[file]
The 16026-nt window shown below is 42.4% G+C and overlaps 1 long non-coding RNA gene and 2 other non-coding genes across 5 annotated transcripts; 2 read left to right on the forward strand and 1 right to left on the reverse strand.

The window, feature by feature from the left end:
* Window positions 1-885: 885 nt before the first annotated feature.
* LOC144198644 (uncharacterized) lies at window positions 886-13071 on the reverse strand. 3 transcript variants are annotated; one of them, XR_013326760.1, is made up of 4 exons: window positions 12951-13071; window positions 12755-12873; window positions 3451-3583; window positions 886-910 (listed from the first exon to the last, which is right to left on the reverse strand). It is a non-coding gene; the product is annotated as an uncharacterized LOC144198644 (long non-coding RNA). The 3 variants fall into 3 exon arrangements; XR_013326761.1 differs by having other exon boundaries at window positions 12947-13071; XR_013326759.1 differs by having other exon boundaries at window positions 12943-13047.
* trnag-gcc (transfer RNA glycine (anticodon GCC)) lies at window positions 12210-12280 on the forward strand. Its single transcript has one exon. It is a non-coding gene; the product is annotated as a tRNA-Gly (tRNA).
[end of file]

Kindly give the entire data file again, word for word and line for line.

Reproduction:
The 16026-nt window shown below is 42.4% G+C and overlaps 1 long non-coding RNA gene and 2 other non-coding genes across 5 annotated transcripts; 2 read left to right on the forward strand and 1 right to left on the reverse strand.

The window, feature by feature from the left end:
* Window positions 1-885: 885 nt before the first annotated feature.
* LOC144198644 (uncharacterized) lies at window positions 886-13071 on the reverse strand. 3 transcript variants are annotated; one of them, XR_013326760.1, is made up of 4 exons: window positions 12951-13071; window positions 12755-12873; window positions 3451-3583; window positions 886-910 (listed from the first exon to the last, which is right to left on the reverse strand). It is a non-coding gene; the product is annotated as an uncharacterized LOC144198644 (long non-coding RNA). The 3 variants fall into 3 exon arrangements; XR_013326761.1 differs by having other exon boundaries at window positions 12947-13071; XR_013326759.1 differs by having other exon boundaries at window positions 12943-13047.
* trnag-gcc (transfer RNA glycine (anticodon GCC)) lies at window positions 12210-12280 on the forward strand. Its single transcript has one exon. It is a non-coding gene; the product is annotated as a tRNA-Gly (tRNA).